she came and helped me and we did a beautiful dinner. we put tuxedos on the prisoners, which was new and different for them. anyway, we had a wonderful meeting. and then -- aunt c.c. we called her. i got her to organize to take people through the governor's mansion. when i went the first time, the state patrolmen were in the hallway guiding the tours. and i thought that didn't seem very homey. i got -- aunt c.c. had a list of people that came and helped, came every day. the mansion was open. anyway, i had to learn everything. i had to develop a staff. we learned by trial and error. my assistant helped me and when we entertained, one of the first entertainers we had was a man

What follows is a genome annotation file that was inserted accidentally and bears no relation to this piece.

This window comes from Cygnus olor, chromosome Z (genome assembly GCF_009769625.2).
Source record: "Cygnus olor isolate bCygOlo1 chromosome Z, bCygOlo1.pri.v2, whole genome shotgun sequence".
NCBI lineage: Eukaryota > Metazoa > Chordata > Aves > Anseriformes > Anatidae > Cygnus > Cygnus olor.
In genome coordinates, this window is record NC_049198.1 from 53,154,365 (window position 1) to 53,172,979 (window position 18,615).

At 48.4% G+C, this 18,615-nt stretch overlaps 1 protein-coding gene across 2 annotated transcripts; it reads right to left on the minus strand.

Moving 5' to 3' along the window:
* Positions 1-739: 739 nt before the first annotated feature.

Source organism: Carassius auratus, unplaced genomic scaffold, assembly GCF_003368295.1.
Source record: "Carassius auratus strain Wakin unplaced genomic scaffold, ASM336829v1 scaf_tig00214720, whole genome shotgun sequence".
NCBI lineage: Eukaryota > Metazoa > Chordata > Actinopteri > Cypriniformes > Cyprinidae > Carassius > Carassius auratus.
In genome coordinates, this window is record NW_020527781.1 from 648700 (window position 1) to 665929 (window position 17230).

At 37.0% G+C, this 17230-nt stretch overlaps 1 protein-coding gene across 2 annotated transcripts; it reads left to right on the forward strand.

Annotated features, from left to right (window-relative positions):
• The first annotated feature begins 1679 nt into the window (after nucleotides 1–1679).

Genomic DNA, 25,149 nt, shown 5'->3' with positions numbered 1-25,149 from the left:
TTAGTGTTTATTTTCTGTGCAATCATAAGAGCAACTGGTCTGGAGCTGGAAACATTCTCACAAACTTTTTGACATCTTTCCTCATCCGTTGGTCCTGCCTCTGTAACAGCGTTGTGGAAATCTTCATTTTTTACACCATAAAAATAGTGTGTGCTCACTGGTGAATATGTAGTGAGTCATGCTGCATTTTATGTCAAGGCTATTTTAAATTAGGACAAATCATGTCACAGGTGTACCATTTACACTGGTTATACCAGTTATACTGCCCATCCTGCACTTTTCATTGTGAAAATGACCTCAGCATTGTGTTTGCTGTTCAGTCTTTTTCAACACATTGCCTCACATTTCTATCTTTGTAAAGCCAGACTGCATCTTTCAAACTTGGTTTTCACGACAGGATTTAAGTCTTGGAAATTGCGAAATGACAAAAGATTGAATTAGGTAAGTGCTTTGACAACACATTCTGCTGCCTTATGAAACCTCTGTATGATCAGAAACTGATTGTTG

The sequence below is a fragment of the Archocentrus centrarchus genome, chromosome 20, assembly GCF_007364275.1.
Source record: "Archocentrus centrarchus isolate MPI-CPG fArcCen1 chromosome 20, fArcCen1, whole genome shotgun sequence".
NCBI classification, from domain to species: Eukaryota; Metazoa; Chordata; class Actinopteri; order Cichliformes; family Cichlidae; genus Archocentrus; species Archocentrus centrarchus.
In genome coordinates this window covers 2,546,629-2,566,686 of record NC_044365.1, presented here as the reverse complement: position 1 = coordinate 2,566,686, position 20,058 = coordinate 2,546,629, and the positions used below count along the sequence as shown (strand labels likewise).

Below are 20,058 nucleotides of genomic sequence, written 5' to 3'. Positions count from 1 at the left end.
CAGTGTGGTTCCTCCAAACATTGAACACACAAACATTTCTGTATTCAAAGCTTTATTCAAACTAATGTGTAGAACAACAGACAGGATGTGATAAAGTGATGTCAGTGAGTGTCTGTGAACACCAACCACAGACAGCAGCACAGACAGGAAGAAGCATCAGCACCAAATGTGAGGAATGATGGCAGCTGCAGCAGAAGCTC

who -- we read his biography and his talent and what he did. it sounded perfect. we had a lot of race car drivers. atlanta has a speedway and they were coming to eat dinner with us. so we got him. he stood up. when he stood up to sing, he sang like opera, if you can believe. i slid under the table. after that we learned we had to audition everybody. when i got to the white house, everything was already done. had a social secretary. i didn't have to worry about what we were going to serve or any of those things. she would make out plans for me and bring them to me. i would decide what i wanted to do. it was really quite wonderful. and amy was 3 years old when we moved to the governor's mansion. she had never known anything else. and in the governor's mansion, the only thing i would change is that you couldn't get from the upstairs where we lived to the kitchen without going through